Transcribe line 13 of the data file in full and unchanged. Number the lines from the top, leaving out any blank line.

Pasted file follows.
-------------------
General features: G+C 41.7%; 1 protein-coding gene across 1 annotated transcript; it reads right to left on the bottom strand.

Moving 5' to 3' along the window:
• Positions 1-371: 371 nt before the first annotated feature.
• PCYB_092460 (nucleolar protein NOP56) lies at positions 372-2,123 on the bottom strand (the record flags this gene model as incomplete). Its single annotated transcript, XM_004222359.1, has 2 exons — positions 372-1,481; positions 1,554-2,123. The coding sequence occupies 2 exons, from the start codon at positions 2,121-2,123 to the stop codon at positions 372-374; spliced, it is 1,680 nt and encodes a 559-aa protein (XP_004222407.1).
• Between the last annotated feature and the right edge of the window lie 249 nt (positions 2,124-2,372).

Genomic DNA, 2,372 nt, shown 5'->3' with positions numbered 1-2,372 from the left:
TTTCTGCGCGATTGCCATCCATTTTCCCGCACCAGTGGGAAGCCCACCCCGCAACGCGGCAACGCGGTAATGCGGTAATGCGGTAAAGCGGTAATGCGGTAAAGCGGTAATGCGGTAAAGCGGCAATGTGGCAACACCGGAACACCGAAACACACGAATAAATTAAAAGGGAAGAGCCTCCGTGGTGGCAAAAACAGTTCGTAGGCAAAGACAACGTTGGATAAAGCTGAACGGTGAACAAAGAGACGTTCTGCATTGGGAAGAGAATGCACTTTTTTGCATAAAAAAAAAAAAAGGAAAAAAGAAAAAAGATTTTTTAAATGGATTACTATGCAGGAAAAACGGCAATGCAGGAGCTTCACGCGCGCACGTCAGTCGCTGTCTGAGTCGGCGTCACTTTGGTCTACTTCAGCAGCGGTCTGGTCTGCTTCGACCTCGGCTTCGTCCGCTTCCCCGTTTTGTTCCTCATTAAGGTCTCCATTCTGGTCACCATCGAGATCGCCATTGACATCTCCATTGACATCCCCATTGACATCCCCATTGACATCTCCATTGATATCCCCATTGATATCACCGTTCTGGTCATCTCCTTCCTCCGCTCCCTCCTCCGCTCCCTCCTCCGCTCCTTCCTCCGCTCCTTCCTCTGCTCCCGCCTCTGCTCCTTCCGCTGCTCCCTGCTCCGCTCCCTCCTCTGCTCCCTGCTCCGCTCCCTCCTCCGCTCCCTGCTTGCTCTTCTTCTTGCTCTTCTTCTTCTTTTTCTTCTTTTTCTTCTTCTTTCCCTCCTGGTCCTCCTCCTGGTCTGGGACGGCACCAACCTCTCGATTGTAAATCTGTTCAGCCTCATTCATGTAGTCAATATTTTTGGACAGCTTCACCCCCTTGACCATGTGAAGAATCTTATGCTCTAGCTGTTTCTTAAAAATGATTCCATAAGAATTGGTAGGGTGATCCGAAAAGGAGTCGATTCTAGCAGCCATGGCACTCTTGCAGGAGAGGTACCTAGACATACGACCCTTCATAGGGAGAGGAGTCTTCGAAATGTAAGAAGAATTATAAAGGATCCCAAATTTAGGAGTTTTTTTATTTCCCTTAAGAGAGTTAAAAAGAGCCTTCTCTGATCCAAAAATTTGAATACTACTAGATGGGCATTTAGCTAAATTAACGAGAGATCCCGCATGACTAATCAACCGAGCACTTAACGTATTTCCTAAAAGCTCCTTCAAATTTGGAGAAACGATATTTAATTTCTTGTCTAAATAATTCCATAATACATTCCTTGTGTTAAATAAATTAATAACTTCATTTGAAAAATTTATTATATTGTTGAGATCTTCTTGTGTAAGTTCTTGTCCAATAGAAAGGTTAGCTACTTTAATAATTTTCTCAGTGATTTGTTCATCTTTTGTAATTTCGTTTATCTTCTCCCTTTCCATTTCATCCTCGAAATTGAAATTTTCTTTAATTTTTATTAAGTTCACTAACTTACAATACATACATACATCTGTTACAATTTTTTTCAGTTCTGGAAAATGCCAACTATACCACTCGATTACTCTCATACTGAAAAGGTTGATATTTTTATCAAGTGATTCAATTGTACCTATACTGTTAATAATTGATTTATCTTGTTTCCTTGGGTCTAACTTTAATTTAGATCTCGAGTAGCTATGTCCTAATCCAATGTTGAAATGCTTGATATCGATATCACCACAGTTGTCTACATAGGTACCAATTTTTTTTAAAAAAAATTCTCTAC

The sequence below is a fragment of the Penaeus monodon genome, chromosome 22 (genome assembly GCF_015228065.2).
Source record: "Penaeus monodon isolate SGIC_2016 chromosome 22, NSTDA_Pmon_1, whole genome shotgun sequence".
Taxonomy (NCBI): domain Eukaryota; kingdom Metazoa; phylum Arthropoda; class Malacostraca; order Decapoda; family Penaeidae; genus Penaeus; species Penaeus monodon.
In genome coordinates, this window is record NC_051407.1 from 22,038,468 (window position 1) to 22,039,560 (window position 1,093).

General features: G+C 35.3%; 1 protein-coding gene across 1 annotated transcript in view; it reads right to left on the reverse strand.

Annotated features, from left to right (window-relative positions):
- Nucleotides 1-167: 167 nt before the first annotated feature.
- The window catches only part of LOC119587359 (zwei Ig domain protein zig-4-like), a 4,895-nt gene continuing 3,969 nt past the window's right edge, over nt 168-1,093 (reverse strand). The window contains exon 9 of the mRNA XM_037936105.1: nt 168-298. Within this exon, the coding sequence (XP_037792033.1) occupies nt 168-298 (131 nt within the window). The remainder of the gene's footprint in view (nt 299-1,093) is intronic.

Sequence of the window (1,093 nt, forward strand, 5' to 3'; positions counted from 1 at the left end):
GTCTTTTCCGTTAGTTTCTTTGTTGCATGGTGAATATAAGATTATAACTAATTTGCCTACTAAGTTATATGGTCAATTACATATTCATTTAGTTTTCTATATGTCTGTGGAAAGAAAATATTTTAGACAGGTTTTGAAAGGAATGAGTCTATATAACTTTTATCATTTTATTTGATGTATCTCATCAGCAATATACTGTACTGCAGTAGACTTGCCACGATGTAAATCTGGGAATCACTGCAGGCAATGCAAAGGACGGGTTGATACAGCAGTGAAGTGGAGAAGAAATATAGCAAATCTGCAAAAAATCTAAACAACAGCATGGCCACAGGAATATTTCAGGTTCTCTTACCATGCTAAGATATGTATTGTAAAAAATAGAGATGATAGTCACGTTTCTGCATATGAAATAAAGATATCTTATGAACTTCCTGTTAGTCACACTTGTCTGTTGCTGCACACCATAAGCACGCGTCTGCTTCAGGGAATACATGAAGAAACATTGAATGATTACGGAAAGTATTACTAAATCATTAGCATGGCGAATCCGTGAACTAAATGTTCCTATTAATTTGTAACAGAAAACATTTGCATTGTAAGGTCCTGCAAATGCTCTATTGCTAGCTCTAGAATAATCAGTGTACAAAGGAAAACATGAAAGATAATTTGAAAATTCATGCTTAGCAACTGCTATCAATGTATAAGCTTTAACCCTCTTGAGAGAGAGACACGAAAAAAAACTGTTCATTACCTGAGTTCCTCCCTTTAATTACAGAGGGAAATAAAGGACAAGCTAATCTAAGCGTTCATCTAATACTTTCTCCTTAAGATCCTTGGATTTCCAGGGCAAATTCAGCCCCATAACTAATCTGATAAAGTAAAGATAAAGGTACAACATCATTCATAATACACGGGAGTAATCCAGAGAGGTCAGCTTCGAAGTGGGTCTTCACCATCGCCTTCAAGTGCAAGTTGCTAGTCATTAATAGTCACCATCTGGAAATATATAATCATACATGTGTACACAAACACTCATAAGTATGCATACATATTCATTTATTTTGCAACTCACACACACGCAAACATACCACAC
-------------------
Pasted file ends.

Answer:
Annotated features, from left to right (window-relative positions):